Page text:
But more on Oslo later. Speaking at QCon London and FOSDEM was frightening, but I learned a lot in the process, so I started submitting my talks to a few conferences and user groups, resulting in my first Tour d’Europe in May/June this year:

I originally just wanted to give a talk at the JUG Milano while I was there any way on holiday with two friends. Sadly, the vacation fell through due to medical reasons, but Mario Fusco offered me a stay at his place in beautiful Gorgonzola/Milan so I could visit Milan and give my talk:

It was where I gave my first presentation in Italy. It was the first time I’ve ever been to Italy, but I hope to return with a new talk next year.

After my stop in Italy, I spoke at a meet-up in Munich, a small conference in the Netherlands, and gave three new talks at two small conferences in Karlsruhe. All in all, I gave eight talks in around two weeks. You can read more about this endeavor in my Report of my small Tour d’Europe. This was quite exhausting, so I only gave a single talk at a user group until September. But I met someone at one of the Karlsruhe conferences who told me at a dinner a month later that I should look into a new topic…

In the meantime, I used August to go on a sailing vacation in Croatia (couch sailing with Zelimir Cernelicc) and had a great time despite some rumblings regarding my JEP:

Before the vacation, I carelessly applied to a few conferences in the fall, including JavaZone in Oslo and Devoxx Belgium. Still, I would have never dreamed of being a speaker at both in my first year as a proper speaker. Being at JavaZone in September, followed by two smaller conferences in northern Germany, was excellent, especially with all the gorgeous food and getting my first duke:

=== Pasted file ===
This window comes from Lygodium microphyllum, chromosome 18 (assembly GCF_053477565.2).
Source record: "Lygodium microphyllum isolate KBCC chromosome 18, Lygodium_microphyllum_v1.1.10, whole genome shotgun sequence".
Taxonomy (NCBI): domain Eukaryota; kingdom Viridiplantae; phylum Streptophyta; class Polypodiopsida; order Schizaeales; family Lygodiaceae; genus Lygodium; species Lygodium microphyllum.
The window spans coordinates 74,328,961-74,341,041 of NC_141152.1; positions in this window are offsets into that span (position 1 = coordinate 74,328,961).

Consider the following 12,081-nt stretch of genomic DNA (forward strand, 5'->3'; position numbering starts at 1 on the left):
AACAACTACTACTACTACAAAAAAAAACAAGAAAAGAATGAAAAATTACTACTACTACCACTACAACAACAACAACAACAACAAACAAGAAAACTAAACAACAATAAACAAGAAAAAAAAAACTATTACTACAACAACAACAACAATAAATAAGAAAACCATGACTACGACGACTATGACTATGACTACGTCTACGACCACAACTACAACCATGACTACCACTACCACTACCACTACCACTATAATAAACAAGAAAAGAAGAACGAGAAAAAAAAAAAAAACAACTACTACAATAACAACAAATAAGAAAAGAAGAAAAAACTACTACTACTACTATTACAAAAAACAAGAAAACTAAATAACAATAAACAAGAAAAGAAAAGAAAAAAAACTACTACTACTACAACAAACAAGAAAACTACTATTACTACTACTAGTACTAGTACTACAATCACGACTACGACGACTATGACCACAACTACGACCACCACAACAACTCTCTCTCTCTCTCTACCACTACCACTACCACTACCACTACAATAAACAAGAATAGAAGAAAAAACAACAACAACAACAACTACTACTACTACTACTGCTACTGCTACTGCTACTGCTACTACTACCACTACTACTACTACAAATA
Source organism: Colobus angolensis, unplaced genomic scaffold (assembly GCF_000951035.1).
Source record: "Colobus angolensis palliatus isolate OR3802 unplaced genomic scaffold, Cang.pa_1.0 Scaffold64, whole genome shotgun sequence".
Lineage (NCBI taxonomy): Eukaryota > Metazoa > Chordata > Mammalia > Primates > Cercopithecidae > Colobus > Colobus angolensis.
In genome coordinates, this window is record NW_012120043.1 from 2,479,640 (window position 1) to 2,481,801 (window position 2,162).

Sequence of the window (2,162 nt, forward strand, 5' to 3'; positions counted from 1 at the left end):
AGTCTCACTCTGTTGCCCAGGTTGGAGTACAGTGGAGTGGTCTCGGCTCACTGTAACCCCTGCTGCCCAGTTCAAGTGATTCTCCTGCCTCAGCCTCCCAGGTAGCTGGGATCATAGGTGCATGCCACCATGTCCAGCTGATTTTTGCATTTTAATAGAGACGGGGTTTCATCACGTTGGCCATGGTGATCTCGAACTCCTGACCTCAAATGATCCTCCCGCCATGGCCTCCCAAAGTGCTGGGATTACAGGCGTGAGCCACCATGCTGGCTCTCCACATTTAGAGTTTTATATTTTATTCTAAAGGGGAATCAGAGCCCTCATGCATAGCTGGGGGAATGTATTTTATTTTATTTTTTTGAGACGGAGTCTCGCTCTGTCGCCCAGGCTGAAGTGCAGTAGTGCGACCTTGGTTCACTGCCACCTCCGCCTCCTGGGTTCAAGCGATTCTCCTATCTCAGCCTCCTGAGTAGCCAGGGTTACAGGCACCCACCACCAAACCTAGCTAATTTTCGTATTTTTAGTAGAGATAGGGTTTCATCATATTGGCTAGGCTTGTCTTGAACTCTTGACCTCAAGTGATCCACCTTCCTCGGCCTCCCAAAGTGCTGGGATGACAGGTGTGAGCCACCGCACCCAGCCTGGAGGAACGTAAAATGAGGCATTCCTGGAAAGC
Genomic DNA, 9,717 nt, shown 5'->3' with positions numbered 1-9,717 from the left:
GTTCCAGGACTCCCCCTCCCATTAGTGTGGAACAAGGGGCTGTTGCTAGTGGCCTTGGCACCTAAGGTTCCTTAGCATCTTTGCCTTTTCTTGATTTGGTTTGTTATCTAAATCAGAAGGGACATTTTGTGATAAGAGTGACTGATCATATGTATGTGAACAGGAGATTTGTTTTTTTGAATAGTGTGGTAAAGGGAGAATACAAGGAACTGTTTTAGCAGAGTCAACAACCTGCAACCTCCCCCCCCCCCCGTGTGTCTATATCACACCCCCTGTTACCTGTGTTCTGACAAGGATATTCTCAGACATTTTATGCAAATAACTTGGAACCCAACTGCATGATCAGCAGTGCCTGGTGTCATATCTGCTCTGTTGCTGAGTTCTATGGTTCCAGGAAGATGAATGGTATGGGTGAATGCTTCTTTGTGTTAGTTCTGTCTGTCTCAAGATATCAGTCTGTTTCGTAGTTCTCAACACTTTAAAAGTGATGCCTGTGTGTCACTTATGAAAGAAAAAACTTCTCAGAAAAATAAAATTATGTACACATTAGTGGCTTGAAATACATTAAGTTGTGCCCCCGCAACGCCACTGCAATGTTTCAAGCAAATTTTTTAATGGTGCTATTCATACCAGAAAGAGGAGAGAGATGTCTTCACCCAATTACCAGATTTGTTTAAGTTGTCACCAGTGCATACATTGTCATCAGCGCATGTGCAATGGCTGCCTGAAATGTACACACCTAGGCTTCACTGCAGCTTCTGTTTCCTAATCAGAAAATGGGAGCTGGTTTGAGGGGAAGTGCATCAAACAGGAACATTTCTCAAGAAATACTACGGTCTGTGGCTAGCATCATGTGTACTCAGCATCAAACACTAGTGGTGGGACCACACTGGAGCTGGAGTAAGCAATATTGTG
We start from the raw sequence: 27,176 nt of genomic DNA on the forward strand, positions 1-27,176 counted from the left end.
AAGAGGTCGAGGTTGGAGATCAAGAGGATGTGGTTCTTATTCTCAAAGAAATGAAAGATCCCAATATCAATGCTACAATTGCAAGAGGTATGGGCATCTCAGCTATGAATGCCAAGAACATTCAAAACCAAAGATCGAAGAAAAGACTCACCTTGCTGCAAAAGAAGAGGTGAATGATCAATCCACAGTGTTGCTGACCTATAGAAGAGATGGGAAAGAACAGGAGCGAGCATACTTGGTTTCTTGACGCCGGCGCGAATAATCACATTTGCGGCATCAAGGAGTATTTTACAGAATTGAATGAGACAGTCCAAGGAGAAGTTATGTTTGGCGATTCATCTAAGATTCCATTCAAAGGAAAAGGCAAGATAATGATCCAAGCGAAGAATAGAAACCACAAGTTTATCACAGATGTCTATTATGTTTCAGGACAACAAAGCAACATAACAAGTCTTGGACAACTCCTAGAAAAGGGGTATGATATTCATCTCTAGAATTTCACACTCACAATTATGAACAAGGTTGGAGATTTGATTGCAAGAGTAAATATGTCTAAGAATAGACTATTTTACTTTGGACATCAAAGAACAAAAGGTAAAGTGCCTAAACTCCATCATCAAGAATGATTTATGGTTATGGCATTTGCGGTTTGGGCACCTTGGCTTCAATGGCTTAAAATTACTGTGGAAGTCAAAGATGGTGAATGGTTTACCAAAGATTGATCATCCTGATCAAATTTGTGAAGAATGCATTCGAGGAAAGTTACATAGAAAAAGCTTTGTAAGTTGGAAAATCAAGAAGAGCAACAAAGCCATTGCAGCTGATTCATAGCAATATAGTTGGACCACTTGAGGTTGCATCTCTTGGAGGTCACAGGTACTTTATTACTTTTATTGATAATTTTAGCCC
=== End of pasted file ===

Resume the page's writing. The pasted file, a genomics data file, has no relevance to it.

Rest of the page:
You can read more on this journey in my Report of my trip to JavaZone and northern Germany.

Then, in October, I went to Devoxx Belgium, meeting people like Alexsey Shipilev

Fixing a bug with Alexsey at Devoxx Belgium; see my article JDWP, onthrow and a mysterious error

and eating lunch with four of the Java architects, including Brian Goetz and Alan Bateman:

Giving a talk at such a well-known conference was a real highlight of my year:

You can see a recording here:

After Devoxx, I gave my newly created talk on Debugger internals in JUG Darmstadt and JUG Karlsruhe. This is the main talk I’ll be presenting, hopefully at conferences in 2024.

After these two JUGs, I went to Basel to give a talk at Basel One. After five conferences, two user groups, and eight blog posts, I needed a break, so I went on vacation to Bratislava, visiting a good friend there and hiking together for two days in the Tatra mountains:

Then, at the beginning of November, I gave a talk at J-Fall in the Netherlands, the biggest one-day conference in Europe:

While there, I stayed with Ties van de Ven, a speaker I first met at FOSDEM. At my first conferences, I knew no other speaker; later speaker dinners felt more like reunions: